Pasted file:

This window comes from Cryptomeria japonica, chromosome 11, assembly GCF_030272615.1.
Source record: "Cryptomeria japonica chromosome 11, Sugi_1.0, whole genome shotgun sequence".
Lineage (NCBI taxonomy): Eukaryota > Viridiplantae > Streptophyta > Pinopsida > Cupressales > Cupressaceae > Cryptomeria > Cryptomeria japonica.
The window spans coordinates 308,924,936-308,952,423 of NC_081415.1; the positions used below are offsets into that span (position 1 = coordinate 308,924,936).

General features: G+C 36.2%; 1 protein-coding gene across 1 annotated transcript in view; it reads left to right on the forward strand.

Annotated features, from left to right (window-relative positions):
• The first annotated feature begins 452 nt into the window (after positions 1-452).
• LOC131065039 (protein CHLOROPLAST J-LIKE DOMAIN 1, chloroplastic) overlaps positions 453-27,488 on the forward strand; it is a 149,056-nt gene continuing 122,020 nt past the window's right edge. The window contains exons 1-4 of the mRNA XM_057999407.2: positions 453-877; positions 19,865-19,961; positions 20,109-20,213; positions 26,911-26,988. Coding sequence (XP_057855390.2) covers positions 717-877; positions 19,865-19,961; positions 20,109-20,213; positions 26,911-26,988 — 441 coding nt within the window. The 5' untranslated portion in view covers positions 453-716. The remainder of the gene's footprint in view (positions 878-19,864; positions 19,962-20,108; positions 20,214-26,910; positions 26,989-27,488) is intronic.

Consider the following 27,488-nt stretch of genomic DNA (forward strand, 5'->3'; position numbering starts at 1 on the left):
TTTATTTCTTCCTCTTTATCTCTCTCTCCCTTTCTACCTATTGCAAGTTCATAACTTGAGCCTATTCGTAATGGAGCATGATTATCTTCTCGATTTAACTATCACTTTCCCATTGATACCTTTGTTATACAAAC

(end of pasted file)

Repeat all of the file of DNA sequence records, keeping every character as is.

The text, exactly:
This window comes from Cryptomeria japonica, chromosome 11, assembly GCF_030272615.1.
Source record: "Cryptomeria japonica chromosome 11, Sugi_1.0, whole genome shotgun sequence".
Lineage (NCBI taxonomy): Eukaryota > Viridiplantae > Streptophyta > Pinopsida > Cupressales > Cupressaceae > Cryptomeria > Cryptomeria japonica.
The window spans coordinates 308,924,936-308,952,423 of NC_081415.1; the positions used below are offsets into that span (position 1 = coordinate 308,924,936).

General features: G+C 36.2%; 1 protein-coding gene across 1 annotated transcript in view; it reads left to right on the forward strand.

Annotated features, from left to right (window-relative positions):
• The first annotated feature begins 452 nt into the window (after positions 1-452).
• LOC131065039 (protein CHLOROPLAST J-LIKE DOMAIN 1, chloroplastic) overlaps positions 453-27,488 on the forward strand; it is a 149,056-nt gene continuing 122,020 nt past the window's right edge. The window contains exons 1-4 of the mRNA XM_057999407.2: positions 453-877; positions 19,865-19,961; positions 20,109-20,213; positions 26,911-26,988. Coding sequence (XP_057855390.2) covers positions 717-877; positions 19,865-19,961; positions 20,109-20,213; positions 26,911-26,988 — 441 coding nt within the window. The 5' untranslated portion in view covers positions 453-716. The remainder of the gene's footprint in view (positions 878-19,864; positions 19,962-20,108; positions 20,214-26,910; positions 26,989-27,488) is intronic.

Consider the following 27,488-nt stretch of genomic DNA (forward strand, 5'->3'; position numbering starts at 1 on the left):
TTTATTTCTTCCTCTTTATCTCTCTCTCCCTTTCTACCTATTGCAAGTTCATAACTTGAGCCTATTCGTAATGGAGCATGATTATCTTCTCGATTTAACTATCACTTTCCCATTGATACCTTTGTTATACAAAC